Waypoint 8: (N32.01607 W112.70270)
Ahead of us the divide becomes a very high steep ridge composed of volcanic breccia. This rock is formed when lava flows pick up large amounts of broken-up solid rock pieces, which then become embedded in the cooled lava. The trail continues along at the base of this ridge on the north side.
On the south side of the trail is a group of golden-spined hedgehog cacti (Echinocereus nicholii). These hedgehogs differ from the more common and widespread strawberry hedgehogs (Echinocereus engelmannii) in that the former have yellow spines and a less brilliant flower color.
To the south of the trail is a large grouping of Indian mallow (Abutilon incanum). These relatives of cotton, hibiscus, globemallow, and marshmallow occur commonly in rocky mountainous situations and along rocky washes.
Waypoint 9: (N32.01620 W112.70154)
At this point is where the upper end of the Estes Canyon trail joins the Bull Pasture trail 1.3 miles from the trailhead. A thick layer of welded tuff dominates the view straight ahead. The ridge of volcanic breccia (a type of conglomerate) towers above the trail blocking out the sun at all times except the summer.
Waypoint 10: (N32.01545 W112.70087)
Here we first see shindaggers (Agave schottii) along the trail. These plants, also called Amole, differ from other agaves in that they have a spreading habit, resulting in large areas being covered making travel difficult. They send up very tall flower stalks like other agaves. Here are also some prickly pears (Opuntia engelmannii).
Waypoint 11: (N32.01541 W112.70082)
At this point is seen the first plant of Arizona rosewood (Vauquelinia californica) along the trail. This is a small tree found only in the mountains and not in the desert below. More of these plants are scattered from here to the overlook. Here also are the first occurrences of desert hopbush (Dodonea viscosa), holly-leaf buckthorn (Rhamnus crocea), and Bigelow ragged rock flower (Crossosoma bigelovii) along the trail. These are plants typically found in canyons and shady rocky places and cliff in high desert mountain ranges.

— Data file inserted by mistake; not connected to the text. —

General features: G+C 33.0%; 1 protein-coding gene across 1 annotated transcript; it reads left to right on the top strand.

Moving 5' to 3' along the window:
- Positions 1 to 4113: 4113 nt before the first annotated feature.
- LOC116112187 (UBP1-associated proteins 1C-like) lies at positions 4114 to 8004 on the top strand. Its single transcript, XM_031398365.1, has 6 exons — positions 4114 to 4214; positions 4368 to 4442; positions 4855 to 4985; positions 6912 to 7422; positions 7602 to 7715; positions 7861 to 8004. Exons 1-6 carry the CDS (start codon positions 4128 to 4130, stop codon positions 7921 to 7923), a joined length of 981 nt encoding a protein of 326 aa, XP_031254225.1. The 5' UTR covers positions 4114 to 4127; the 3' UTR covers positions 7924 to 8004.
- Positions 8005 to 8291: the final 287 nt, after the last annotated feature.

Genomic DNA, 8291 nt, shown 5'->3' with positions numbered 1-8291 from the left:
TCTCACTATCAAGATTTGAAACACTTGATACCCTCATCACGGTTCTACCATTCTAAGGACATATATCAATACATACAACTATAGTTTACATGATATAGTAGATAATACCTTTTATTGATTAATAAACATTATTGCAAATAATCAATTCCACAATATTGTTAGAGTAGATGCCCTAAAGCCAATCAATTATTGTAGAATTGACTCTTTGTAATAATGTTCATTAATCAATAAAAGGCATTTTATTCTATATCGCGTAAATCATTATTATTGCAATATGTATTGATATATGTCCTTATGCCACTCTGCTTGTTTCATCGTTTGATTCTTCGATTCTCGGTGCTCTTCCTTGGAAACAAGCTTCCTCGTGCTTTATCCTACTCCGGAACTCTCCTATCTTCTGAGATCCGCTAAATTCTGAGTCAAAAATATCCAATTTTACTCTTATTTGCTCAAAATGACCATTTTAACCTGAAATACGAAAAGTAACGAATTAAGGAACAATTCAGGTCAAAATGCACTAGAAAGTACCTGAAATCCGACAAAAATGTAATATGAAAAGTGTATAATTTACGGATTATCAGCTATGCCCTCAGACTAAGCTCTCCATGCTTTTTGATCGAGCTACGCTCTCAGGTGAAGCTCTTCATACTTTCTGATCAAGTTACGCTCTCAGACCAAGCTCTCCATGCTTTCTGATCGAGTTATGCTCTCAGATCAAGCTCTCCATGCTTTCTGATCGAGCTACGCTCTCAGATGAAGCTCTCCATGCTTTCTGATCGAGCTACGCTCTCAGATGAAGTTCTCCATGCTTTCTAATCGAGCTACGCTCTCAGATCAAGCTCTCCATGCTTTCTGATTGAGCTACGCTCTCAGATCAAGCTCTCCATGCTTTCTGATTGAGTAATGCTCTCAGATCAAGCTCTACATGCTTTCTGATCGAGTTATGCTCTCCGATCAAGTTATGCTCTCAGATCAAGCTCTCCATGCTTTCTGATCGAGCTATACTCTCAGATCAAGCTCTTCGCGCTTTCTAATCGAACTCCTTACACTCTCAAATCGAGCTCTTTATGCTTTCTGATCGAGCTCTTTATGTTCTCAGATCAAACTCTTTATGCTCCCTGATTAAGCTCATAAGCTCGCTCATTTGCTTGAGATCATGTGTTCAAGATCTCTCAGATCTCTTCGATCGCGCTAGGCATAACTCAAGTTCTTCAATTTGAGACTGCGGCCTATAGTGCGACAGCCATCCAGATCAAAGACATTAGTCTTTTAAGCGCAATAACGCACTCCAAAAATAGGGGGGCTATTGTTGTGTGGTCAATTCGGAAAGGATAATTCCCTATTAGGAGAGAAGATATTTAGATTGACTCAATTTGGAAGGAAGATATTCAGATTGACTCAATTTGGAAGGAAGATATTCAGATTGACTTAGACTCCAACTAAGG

Waypoint 12: (N32.01432 W112.70028)
A little way to right of the trail is an Ajo oak (Quercus ajoensis). These are ecological equivalents of shrub oaks in the higher mountains to the east, although this is the only place where this species occurs. These oaks are scattered in different places through the Ajo Mountains and are fairly tall trees in some areas.
Waypoint 13: (N32.01404 W112.70015)
To the right is a roseberry juniper (Juniperus coahuilensis). These also occur in scattered locations throughout the Ajo Mountains where conditions are favorable. Some can be seen clinging to cracks in the rock above the trail. These or other junipers are probably holdovers from glacial times when the climate of North America was much cooler and wetter. The desert at that time may have resembled some areas of the present-day Great Basin and junipers may have occupied the valley floors.
Waypoint 14: (N32.01378 W112.69971)
The trail has now passed the high conglomerate ridge and has come back onto the Estes Canyon divide. On the north and northeast-facing slopes can be seen carpets of club moss (Selaginella arizonica). This low-growing plant is not a true moss but is related to ferns. Reproduction is through spores rather than seeds like with flowering plants.
Waypoint 15: (N32.01365 W112.69966)
Here the trail follows the Estes Canyon Divide, crossing part of a layer of welded tuff. You can get a close look at the yellow-green lichen that gives the tuff its yellowish cast when seen from a distance.
Looking south is a spectacular view of the southern part of the Monument and Mexico beyond that.